Going back to UP Law…When I told my classmates that we will be going to a town fiesta and would be the guests of Mayor Caruncho, almost everyone nodded in approval and joined in. I cannot remember which vehicle we used to transport ourselves to Pasig into Mayor Caruncho’s mansion. The air was festive in Mayor Caruncho’s mansion but what was most admirable was that the dining-buffet table was teeming with an abundance of food and every one of us had a mouthful. Singing ensued and  Mayor Caruncho sung a song with ribald connotations  and everybody in the hall including us were all gaily, nay rowdily laughing. I remember Mayor Caruncho egged us to participate in the singing and I could now barely recollect what  I and Vicky sung in our duet rendition.

At the Magallanes town fiesta, I and Vicky seemed to have gone into a déjà vu as I and Vicky initially did the motion of a duet song, actually THE PRAYER, with me striving to mimic the Italian lyrics of Andrea Bocelli while  Vicky  was passing off with Celine Dion’s soprano voice. But there was some kind of improvement, as CA Justice Rorie Carandang (UP Law 75, who was Vicky’s classmate during her undergrad years in UP) joined in and the duet became a trio after an encore was “popularly requested” by our giggling audience. Myself once again, mimicking the Italian lyrics of the song’s male counterpoint voice complete with Bocelli’s Italian twang while Vicky and Rorie singing in unison and at times alternating in their seeming swooning with the female counterpoint lines ala Celine Dion.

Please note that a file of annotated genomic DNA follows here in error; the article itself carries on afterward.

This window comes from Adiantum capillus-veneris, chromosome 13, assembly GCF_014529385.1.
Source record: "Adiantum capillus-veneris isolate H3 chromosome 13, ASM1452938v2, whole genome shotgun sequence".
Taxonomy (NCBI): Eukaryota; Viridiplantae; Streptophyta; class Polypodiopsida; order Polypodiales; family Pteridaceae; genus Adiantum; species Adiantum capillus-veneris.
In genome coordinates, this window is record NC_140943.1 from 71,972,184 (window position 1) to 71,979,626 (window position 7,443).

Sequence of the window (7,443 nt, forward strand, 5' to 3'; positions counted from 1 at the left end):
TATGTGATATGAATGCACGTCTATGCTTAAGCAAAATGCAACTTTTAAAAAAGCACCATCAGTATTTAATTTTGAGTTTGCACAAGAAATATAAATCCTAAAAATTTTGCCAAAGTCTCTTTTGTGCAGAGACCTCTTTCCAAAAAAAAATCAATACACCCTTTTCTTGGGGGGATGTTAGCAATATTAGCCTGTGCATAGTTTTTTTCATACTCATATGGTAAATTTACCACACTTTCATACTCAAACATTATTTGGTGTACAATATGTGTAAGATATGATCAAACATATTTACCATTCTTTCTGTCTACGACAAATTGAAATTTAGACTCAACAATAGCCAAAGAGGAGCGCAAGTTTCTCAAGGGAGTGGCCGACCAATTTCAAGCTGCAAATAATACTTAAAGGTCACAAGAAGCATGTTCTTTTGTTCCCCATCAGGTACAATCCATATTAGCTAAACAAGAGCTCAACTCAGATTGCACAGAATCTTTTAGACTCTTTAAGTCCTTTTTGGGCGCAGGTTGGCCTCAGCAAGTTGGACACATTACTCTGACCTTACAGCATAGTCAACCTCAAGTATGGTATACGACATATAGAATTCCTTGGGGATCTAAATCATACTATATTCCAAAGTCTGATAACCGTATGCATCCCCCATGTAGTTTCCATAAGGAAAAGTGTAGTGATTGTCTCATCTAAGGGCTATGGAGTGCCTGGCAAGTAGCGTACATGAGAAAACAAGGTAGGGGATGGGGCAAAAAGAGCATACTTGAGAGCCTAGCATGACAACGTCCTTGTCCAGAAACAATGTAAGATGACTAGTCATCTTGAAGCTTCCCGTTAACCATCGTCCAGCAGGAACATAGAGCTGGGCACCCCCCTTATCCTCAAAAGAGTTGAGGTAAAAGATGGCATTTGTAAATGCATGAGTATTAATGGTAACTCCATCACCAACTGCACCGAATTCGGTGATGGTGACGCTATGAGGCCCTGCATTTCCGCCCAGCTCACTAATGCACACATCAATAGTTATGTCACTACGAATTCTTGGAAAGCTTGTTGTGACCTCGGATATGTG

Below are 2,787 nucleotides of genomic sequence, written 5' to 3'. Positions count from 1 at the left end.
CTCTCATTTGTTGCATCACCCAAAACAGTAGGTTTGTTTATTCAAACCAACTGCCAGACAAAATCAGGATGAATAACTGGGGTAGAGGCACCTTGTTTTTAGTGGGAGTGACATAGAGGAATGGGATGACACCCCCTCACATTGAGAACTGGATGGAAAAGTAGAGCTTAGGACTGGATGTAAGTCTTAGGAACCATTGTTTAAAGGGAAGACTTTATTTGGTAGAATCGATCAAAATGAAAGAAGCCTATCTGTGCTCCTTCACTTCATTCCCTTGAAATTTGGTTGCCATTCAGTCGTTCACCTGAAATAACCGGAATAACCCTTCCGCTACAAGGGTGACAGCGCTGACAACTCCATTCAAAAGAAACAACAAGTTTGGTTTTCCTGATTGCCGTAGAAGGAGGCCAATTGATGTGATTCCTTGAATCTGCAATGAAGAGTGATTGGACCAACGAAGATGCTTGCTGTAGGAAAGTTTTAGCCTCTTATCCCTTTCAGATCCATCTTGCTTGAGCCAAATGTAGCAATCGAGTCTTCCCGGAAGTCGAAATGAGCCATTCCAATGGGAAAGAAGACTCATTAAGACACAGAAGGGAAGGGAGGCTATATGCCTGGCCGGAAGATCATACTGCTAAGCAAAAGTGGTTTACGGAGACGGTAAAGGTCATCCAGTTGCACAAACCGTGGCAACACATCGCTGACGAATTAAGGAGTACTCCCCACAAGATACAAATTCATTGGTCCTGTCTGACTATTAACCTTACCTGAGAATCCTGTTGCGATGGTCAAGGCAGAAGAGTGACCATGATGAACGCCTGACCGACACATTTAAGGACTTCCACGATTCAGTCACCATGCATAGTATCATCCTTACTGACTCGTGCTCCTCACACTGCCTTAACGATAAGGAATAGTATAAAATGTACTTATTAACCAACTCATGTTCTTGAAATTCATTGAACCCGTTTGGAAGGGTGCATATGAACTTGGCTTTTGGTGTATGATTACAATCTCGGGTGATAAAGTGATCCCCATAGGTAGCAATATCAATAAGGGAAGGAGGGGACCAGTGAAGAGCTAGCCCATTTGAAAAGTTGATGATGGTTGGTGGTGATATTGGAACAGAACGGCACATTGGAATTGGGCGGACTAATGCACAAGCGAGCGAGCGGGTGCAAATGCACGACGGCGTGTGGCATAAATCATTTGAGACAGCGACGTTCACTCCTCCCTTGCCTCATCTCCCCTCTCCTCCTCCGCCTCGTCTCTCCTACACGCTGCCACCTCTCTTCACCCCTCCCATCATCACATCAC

The musical rendition was done after a lunch of embotido, lumpiang shanghai, afritada, morcon, menudo, fried & crispy plapla, mechado, grilled beef spare ribs, etc. After the mini-concert, courtesy of the karaoke set of the Sisante household; I got famished once again. As my late mother would always say; if you are a guest in a town fiesta; the best way to compliment the hosts and their kin and household help who toiled hard to prepare the food is to  engorge as much food as you can. Thus, I engorged my stomach once more with the savory tasting and newly-cooked noodles aka pancit miki-bihon, still steaming hot. And we took turns in filling up our plates. I actually did a second serving and I was surprised that Babes would do a second serving as well.